Tim Hudson Player Projection No. 102

Key Stats: Over the last two seasons Tim Hudson has averaged 17 wins, 148 strikeouts, a 3.02 ERA, and a 1.15 WHIP. Quite impressive given that he’s putting these years together at age 34 and 35 while being out after Tommy John surgery for most of his age 33 season. Even more impressive when you consider that he’s been pitching with a herniated disk in his back for most of this time. 

Skeptics Say: Hudson is expected to be fine, but perhaps there are complications after surgery or something else that crops up during the year. That’s just normal for a 36-year-old throwing a 100-plus pitches every fifth day. Let’s also keep in mind that last season was Hudson’s lowest groundball rate since 2002. It dropped more than 7% from where it was in 2010 while the line drive rate rose about 5%. 

Peer Comparison: With a little bit of luck this season, Hudson could get to 200 career wins. He needs 19 wins in order to get there which is asking a lot, but certainly isn’t impossible. Here are some pitchers that have won 19 or more after they turned 36 in the last ten years:





Mike Mussina




Curt Schilling




Jamie Moyer




Randy Johnson




David Wells




The key here is of course that after the 2004 season, only one pitcher has done it. Pitchers are too closely guarded this day and age, and also the cloud of steroids and PEDs (we hope) has essentially been eliminated from the game. There is no reason to believe that Hudson can’t get somewhere between 14 to 16 wins though. His WHIP was under 1.30 in every month and under 1.15 in every month except September. In that last month he was probably pitching on fumes with the back problems, so he has the consistency factor on his side which is what a pitcher needs to win.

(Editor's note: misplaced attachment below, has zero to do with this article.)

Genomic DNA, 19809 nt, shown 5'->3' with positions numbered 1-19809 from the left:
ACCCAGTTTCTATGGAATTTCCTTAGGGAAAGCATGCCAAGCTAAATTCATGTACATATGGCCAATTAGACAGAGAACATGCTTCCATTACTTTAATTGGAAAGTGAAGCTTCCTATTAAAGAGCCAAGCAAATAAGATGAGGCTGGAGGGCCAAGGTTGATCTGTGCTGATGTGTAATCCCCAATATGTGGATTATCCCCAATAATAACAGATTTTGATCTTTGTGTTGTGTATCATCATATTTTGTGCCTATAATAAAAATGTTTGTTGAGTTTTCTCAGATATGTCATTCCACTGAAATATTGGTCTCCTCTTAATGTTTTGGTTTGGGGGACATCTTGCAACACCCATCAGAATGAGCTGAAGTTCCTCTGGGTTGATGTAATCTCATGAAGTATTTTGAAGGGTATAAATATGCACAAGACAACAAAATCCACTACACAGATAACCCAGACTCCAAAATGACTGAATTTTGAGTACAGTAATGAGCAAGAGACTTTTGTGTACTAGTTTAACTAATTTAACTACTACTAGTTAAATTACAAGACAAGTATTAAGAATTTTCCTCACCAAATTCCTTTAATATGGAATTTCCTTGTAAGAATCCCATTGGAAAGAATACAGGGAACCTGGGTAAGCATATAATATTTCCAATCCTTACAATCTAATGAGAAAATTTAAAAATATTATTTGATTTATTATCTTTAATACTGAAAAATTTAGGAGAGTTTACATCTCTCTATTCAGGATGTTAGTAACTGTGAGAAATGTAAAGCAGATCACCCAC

Team Outlook: It didn’t hurt Hudson that the Braves posted a league best 3.03 bullpen ERA when he left the game. The problem could end up being that they were also third in bullpen innings pitched. Jonny Venters was easily first in baseball in appearances, Craig Kimbrel was tied for second, and Eric O’Flaherty was tied for fifth. Venters and Kimbrel were significantly worse in September during the Braves historic collapse, so it will be interesting to see how they bounce back and if Fredi Gonzalez alters the way he uses them this season. 

What They’re Saying: CBS Sportstline: #31 Starting Pitcher; Tristan Cockcroft of ESPN.com: #35 Starting Pitcher & #133 Overall; RotoChamp: #91 Overall

Projection: Hudson can be classified as a “boring pick” because there isn’t any upside to him, but the numbers in key stats would help any fantasy team at around this point in the draft. Given the consistency he’s had going back to before Tommy John Surgery he won’t simply fall off the map as his physical skills start to erode a little. 
16 wins 3.37 ERA 1.18 WHIP 149 K in 217 innings